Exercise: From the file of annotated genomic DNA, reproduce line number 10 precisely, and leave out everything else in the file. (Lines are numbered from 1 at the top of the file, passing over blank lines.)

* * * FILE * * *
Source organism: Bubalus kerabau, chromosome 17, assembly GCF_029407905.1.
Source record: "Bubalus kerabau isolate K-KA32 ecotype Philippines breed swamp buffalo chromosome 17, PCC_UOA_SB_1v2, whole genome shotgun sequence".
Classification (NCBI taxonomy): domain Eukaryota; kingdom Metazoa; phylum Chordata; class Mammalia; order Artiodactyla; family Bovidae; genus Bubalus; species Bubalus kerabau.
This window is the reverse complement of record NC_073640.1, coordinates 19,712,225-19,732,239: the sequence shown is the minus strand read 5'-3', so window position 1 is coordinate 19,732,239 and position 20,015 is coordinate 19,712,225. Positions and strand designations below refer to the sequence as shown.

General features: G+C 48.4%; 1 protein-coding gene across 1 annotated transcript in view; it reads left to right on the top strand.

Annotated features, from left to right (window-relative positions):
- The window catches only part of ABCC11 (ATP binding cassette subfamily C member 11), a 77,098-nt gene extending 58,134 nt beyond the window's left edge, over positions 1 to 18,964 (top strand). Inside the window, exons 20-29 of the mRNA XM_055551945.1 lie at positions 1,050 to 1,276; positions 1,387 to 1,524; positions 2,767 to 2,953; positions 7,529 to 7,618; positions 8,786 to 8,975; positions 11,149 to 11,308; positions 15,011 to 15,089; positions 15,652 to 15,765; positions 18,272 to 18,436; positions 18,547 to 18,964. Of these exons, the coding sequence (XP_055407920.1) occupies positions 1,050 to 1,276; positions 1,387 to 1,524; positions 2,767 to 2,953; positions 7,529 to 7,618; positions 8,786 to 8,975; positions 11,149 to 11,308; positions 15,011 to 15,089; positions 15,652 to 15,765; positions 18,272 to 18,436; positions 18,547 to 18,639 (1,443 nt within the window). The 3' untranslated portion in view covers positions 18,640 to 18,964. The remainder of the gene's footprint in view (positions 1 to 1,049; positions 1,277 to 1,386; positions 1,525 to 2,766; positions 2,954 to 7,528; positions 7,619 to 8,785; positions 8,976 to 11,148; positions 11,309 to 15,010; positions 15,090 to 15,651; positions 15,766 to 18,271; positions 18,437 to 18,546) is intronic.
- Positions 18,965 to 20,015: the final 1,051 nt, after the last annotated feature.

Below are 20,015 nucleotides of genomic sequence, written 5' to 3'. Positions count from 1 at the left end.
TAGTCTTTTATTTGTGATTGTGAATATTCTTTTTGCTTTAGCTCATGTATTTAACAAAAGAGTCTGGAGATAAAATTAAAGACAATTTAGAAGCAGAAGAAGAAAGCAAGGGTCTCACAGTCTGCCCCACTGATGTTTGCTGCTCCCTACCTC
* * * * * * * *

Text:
TAGTCTTTTATTTGTGATTGTGAATATTCTTTTTGCTTTAGCTCATGTATTTAACAAAAGAGTCTGGAGATAAAATTAAAGACAATTTAGAAGCAGAAGAAGAAAGCAAGGGTCTCACAGTCTGCCCCACTGATGTTTGCTGCTCCCTACCTC